How can you improve your product mix? Put extra effort into the product selection process. Read product reviews, see what people are talking about. Are there any trends you can take advantage of? Product strategy is not my area of expertise. Nevertheless, the key point I want you to take from this article is that bad product selection will trump good website design. So don’t invest more money in improving your website or increasing your online marketing if you don’t already have products that the customer desires. After all, we can put lipstick on a pig, but it’s still a pig. A better website might just end up being a better color of lipstick for a litter of ugly piglet products.

That brings us to the next point.

The Popcorn Factory’s online product mix is specific to online tastes. The Popcorn Factory has a print catalog as well as their website. Cheryl Zatz (the Vice President of Marketing for The Popcorn Factory as of at least October 2006) made clear in a ComputerWorld.com case study that, “the Web site doesn't simply replicate the paper catalogue: the number of products is limited, to avoid creating navigation problems for users, but the site does include a number of exclusive lines.” (Warren, 2000)

If you already sell products offline, moving online may not be as simple as putting pictures of your products on your website. Here the Popcorn Factory specifically faced a navigation issue. They didn’t want to overwhelm users. Nevertheless, not all products are tailored to the online world. For example, a clothing store that sells suits and dress shoes will probably find dress shoes are far easier to sell online than suits. Clothing that needs to be tried on first may be harder to sell than shoes that have fairly universal sizes. Such differences may affect policies such as return policies. Return policies online may have to be different than the return policy you’ve used successfully in the past.

These are just some of the things to think about. There are probably dozens of factors I could list. However, hopefully you see the point. When you decide to go online make sure you think through how the customer’s preferences are different online than when he is buying from you in your store or even over the phone. Your online policies, prices, product descriptions, may need to be different.

This brings us to our last point.

The Popcorn Factory's products are well suited to being delivered by mail. The Popcorn Factory started as a mail-order business, so their products are already nicely suited to being delivered through mail. What does this mean for those of us who don’t have mail-order businesses to learn from? We can take a look at the products we’re trying to sell online and make sure they really fit the online purchasing model. For example, the majority of cars will probably always be purchased locally. The internet is a powerful marketing tool for cars, but most customers want to test drive the car they ultimately buy. On the other hand, tin cans of popcorn are very easy to sell online. The cost is low; if you don’t like the popcorn, you’re not out a lot of money. Popcorn is a pretty standard product that is hard to mess up, so there isn’t much fear of completely botched service.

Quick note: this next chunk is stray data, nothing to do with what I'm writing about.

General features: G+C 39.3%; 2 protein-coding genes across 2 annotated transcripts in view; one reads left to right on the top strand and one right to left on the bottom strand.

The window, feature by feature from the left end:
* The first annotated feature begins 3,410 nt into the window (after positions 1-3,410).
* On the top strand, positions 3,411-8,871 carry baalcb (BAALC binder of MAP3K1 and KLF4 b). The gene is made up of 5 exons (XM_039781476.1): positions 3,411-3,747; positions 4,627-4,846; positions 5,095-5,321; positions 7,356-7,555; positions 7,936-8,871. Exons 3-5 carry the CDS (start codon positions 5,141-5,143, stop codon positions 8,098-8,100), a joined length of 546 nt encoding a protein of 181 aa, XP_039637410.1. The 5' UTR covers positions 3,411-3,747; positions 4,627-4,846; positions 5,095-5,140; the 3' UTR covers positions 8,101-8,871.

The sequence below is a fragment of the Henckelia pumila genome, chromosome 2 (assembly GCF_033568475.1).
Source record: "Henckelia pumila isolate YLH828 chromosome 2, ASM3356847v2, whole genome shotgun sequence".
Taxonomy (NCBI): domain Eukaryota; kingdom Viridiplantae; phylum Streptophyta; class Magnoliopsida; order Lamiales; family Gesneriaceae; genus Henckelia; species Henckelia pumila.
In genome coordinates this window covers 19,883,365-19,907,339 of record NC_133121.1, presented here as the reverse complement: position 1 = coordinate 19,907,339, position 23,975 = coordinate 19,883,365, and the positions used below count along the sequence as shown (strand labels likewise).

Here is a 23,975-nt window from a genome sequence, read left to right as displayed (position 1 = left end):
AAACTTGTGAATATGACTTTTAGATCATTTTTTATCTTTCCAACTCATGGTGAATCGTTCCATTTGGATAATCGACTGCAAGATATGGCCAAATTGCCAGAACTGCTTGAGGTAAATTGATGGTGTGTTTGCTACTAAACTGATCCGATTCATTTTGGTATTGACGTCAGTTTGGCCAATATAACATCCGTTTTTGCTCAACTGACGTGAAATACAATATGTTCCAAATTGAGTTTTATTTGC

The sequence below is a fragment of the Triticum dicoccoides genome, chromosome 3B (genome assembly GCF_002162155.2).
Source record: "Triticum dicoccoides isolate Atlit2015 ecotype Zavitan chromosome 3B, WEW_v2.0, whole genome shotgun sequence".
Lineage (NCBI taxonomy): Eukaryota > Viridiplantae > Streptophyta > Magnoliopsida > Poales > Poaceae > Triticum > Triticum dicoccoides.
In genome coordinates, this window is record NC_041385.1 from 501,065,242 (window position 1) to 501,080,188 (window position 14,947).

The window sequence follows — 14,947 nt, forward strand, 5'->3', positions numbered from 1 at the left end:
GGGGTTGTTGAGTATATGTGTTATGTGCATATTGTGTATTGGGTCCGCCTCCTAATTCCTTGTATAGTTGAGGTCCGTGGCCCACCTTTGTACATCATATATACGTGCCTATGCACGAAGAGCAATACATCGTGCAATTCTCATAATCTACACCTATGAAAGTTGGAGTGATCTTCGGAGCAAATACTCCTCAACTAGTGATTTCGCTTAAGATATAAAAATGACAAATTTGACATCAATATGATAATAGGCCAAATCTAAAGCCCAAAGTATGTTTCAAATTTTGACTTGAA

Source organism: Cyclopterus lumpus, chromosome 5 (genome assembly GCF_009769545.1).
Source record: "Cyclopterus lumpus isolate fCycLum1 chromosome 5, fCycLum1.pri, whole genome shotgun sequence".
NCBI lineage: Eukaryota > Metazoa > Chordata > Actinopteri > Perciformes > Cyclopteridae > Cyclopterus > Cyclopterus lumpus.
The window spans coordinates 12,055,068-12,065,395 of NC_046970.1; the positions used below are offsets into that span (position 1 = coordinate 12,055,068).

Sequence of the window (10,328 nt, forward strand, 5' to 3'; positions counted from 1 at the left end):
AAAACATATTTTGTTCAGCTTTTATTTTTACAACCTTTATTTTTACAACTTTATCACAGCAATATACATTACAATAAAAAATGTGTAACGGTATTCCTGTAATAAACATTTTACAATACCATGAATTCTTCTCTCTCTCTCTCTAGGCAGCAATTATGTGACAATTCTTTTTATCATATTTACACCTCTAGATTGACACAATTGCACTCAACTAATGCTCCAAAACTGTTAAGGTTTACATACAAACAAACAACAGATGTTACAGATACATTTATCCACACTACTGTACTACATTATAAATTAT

Thus, it is wise to ask yourself the following questions: Do customers understand your product well enough that they would feel comfortable buying it online? Is your product’s value proposition only convincing when seen in person? All of these factors will affect your conversion rate. Again, these factors are far more important than the overall look and feel of your website.

In conclusion, product selection on your website is going to have a larger impact on your conversion rate, than even the best website design can have. The Popcorn Factory achieves a high conversion rate, not because of outstanding website design, but because of outstanding products. Focus intensely at improving the product selection on your website and you will naturally see an improved conversion rate.

References:
MarketingCharts.com. 2007. “Top 10 Online Retailers by Conversion Rate - December 2007”
Eisenberg, Bryan. January 29th, 2008. “Top 10 Online Retailers by Conversion Rate: 12/2007”
Esenberg, Bryan. February 3rd, 2008. “Top 10 Online Retailers by Conversion Rate: An Analysis”
Warren, Liz. May 18, 2000. “Positive approach to e-business will pay dividends for SMEs”

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Internet Discounters: Do you really provide a discount?

By Ayo Ijidakinro

Picture of an everyday low prices sign.

Summary: If you are an online discounter, how can you convince customers that you really provide a discount? You can't expect the customer to trust you. You must provide the customer with evidence either by showing your prices versus competitor prices or by offering a deal so good the customer can't refute it.

"Super sale!!", "Only One More Left!!" These are phrases we hear all the time. But do customers believe those statements? After hearing overstated hype so often, customers are now skeptical that prices being advertised are really lower than average. If you can convince the customer your prices are good, you are many times more likely to win their business. You don't want the customer to just window show.

There are two principal ways to convince the customer that you provide a meaningful discount.
  1. Show actual prices of your competitors.
  2. Find one product you can sell so cheap, that customers don't question your discount.